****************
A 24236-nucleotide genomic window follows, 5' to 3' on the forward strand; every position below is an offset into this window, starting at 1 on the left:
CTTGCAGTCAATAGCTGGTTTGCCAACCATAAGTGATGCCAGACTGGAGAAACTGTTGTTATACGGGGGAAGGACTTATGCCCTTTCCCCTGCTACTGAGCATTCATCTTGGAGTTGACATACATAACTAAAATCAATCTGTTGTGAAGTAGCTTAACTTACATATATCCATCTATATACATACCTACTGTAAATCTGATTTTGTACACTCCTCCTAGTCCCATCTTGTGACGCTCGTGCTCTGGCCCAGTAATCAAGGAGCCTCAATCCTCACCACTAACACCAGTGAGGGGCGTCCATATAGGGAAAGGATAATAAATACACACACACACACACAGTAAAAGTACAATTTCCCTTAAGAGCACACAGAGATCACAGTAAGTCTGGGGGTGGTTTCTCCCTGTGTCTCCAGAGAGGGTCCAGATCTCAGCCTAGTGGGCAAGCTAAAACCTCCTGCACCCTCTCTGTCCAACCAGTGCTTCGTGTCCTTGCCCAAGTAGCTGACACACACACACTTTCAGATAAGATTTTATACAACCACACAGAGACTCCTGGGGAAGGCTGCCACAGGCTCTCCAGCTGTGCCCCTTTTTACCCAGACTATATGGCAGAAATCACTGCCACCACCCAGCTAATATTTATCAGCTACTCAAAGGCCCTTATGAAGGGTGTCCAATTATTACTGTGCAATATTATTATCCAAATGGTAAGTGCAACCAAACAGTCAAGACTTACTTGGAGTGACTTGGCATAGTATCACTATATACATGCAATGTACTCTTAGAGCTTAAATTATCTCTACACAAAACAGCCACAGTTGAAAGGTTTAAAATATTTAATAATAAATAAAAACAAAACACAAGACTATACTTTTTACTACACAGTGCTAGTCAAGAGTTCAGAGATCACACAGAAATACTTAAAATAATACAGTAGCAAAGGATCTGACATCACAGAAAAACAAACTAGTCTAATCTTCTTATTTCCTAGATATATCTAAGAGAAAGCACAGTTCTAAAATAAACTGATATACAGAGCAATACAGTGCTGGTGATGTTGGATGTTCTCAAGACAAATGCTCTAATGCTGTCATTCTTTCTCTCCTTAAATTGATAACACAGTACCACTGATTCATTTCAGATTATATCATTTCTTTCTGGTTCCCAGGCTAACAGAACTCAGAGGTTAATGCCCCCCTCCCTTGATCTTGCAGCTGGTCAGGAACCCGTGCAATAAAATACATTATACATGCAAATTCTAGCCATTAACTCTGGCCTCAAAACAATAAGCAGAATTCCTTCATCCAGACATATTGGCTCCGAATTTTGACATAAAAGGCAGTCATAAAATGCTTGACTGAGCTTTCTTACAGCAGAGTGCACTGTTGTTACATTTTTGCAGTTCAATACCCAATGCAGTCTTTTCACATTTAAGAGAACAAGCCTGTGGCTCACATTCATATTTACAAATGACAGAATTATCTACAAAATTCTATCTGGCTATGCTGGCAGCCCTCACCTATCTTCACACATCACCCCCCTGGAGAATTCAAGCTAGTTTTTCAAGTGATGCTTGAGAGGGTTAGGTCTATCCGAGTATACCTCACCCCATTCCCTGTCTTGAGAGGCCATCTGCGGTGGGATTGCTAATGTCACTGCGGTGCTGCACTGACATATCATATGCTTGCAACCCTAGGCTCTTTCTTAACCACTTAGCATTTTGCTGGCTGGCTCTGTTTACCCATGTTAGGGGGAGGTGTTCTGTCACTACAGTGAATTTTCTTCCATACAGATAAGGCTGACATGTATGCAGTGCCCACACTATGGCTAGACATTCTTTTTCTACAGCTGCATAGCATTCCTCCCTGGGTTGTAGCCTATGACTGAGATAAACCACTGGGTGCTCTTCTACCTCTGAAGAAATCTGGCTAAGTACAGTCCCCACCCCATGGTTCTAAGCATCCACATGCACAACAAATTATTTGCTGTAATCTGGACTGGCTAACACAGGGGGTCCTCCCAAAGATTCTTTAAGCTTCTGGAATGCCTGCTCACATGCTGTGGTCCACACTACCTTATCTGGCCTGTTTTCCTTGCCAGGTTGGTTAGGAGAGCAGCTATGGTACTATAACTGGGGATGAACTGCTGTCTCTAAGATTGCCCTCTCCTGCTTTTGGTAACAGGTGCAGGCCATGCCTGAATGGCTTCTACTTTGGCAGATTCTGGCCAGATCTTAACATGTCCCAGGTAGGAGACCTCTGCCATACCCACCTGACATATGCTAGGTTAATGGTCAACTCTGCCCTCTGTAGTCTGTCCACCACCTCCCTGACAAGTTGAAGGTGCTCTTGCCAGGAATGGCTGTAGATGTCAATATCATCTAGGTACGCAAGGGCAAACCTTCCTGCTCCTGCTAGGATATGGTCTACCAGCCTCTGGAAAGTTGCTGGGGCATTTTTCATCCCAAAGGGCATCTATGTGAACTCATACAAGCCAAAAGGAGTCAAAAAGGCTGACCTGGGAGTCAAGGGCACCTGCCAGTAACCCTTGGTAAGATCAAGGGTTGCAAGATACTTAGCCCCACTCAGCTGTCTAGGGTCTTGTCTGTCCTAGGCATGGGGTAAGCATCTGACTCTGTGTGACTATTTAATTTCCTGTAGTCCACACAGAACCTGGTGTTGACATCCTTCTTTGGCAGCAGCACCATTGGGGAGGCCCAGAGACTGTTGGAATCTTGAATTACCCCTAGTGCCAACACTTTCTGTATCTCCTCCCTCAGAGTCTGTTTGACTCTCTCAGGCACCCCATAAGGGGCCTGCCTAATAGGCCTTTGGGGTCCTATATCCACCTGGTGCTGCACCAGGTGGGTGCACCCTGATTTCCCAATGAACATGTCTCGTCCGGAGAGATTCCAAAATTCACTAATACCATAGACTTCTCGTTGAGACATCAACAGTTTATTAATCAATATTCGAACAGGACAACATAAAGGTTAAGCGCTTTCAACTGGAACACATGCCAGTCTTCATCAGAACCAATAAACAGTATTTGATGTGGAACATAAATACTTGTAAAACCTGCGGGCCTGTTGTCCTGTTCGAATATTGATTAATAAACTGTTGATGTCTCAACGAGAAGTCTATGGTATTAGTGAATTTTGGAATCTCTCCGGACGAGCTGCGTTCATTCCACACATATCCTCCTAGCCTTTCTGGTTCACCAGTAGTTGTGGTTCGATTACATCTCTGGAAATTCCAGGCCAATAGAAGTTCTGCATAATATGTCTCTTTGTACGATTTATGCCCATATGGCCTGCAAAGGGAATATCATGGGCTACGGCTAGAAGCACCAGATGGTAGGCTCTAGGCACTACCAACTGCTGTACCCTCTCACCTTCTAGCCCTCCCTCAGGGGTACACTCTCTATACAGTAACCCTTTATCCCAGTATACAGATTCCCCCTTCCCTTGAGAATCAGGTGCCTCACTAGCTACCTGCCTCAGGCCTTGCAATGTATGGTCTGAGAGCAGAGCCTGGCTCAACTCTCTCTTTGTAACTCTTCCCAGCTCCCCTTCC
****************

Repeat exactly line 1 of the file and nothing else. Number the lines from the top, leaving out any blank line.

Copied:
A 24236-nucleotide genomic window follows, 5' to 3' on the forward strand; every position below is an offset into this window, starting at 1 on the left: